With several opponents on the auto field injured and sending in the second string, Hyundai is dropping back to throw for a touchdown. The automaker is doing its biggest ad push ever for a single model this year, including a raft of ads on Super Bowl Sunday that tout the totally redesigned Sonata and Tucson vehicles, and broadcasting the message that Hyundai has taken a leadership position in the auto industry.
Sonata, Hyundai's core vehicle, which competes in the brutal mid-size segment of the auto market, will get the most media largess this year, and it is the vehicle that gets the big spotlight during Bowl Day and a month later during the Oscars.
The company, which ran two spots during the game last year, this year will run two during the Super Bowl and four before. The spots, narrated with avuncular gravitas by Jeff Bridges, are elegantly shot and talk about Hyundai the company through Sonata the car. The first, for instance, touts Sonata's 35-mpg rating and Hyundai's leadership in fuel efficiency; another pre-kickoff ad focuses on Hyundai's proactive work on vehicle safety.
The third, called "Body Pass," is a quality-themed ad that shows a Sonata being literally carried by crowds of workers at Hyundai's plant in Montgomery, Ala. as a metaphor for how Hyundai has a hand-built manufacturing ethos. Voiceover explains that the plant is one of the most technologically advanced in the world. "But it's having every one of our team members in charge of quality that makes it feel as if the all-new Sonata was built by hand." The final pre-game spot stands alone between the singing of the national anthem and kickoff. The ad has Bridges quoting flattering reviews of Sonata from Edmunds.com, Car and Driver and others, with the message that Sonata embodies Hyundai's avant-garde place in the automotive world. The ad finishes with Bridges explaining that what the reviewers didn't know was that the car can be had for under $20,000."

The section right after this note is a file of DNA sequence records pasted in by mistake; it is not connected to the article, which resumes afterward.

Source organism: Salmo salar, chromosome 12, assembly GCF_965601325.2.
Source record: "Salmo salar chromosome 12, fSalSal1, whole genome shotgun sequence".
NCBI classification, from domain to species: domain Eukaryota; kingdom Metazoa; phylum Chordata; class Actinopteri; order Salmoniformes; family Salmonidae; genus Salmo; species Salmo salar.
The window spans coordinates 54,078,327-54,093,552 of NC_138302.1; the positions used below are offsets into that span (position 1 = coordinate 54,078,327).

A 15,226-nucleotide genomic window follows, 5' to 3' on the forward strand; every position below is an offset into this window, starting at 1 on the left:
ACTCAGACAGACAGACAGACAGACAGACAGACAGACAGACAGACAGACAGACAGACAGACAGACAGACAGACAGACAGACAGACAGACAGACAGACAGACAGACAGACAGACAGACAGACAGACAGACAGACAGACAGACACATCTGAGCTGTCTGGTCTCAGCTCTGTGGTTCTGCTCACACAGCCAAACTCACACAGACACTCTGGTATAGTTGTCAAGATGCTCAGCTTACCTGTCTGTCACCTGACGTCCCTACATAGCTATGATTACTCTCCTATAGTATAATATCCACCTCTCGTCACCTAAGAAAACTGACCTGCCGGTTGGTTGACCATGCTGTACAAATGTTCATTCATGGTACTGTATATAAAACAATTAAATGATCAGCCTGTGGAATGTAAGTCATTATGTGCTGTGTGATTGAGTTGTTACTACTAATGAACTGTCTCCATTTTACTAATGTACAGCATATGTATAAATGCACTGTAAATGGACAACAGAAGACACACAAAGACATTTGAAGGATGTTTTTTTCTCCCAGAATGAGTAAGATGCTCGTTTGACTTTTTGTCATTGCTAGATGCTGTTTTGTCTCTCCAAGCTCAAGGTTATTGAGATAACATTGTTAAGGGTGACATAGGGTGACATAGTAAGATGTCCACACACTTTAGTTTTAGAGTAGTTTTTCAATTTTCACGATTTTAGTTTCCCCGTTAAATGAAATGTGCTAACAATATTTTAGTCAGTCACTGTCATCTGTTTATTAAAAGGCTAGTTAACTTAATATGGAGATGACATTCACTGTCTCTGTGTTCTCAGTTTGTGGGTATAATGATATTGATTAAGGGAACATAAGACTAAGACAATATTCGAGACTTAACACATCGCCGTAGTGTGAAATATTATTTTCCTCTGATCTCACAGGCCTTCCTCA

Two ads will run during the game proper; one set to classical music shows the balletic maneuvers of assembly-line robots applying paint to a Sonata body. The final spot plays on Brett Favre's now-famous indecisiveness to tout Hyundai durability. In the ad, set in the year 2020, a gray-haired Favre accepts the MVP award, a futuristic hologram-enhanced trophy.
Joel Ewanick, VP of marketing at the Fountain Valley, Calif.-based Hyundai Motor America, tells Marketing Daily the Super Bowl campaign breaks a lot of rules, but not with salacious humor or shock value (the subtle humor in the ads may be as much due to Bridges' personality as to the content.)
"We are telling our story using the format we have used before," he says. "It's a trap for advertisers to be something they're not just to accomplish 'funny.' We sell cars. We aren't a beer brand. We have to stay within who we are."
He says Hyundai can do dramatic rather than comedic ads because the automaker took "A" positions in its two in-game ad buys, meaning the first ads one sees at station break are Hyundai ads. "So if we were in the middle [of an ad pod] it would be a bit of a problem. But the fact that we are kicking off the pods allows us to be straight."
Then, on the Academy Awards program, Hyundai will run another set of ads, one of which has the message that with Hyundai luxury, is not the province of the very wealthy. The ad, featuring the Sonata, shows things like a couple of cops in their squad car eating not donuts but caviar on water biscuits; a blue-collar cafeteria where workers are eating lobster, racks of lamb and shrimp; and a red carpet serving as a street crosswalk.
Another Sonata ad during the Oscars will show people on crowded streets suddenly stopping, leaping out of their cars and trading, musical chairs fashion. Except for the guy in the Sonata, who can't bring himself to leave the car.
And Hyundai will also run a series of Web ads intended to be viral. The humorous ads tout Hyundai's safety technology by showing what 16-year-olds who are getting their driver's licenses also like to do: live like sloths in bedrooms that are maelstroms of chaos; crash virtual cars in video games; bungee jump.
As for Hyundai's future with the Super Bowl, Ewanick was Favre-esque: "How long can we do this? We are probably coming to the end of that. Maybe this is the last year we can do it, maybe we can do it one more year," he says. "The surprise of having Hyundai in the Super Bowl is still there; it's still effective -- so we can do it one more time."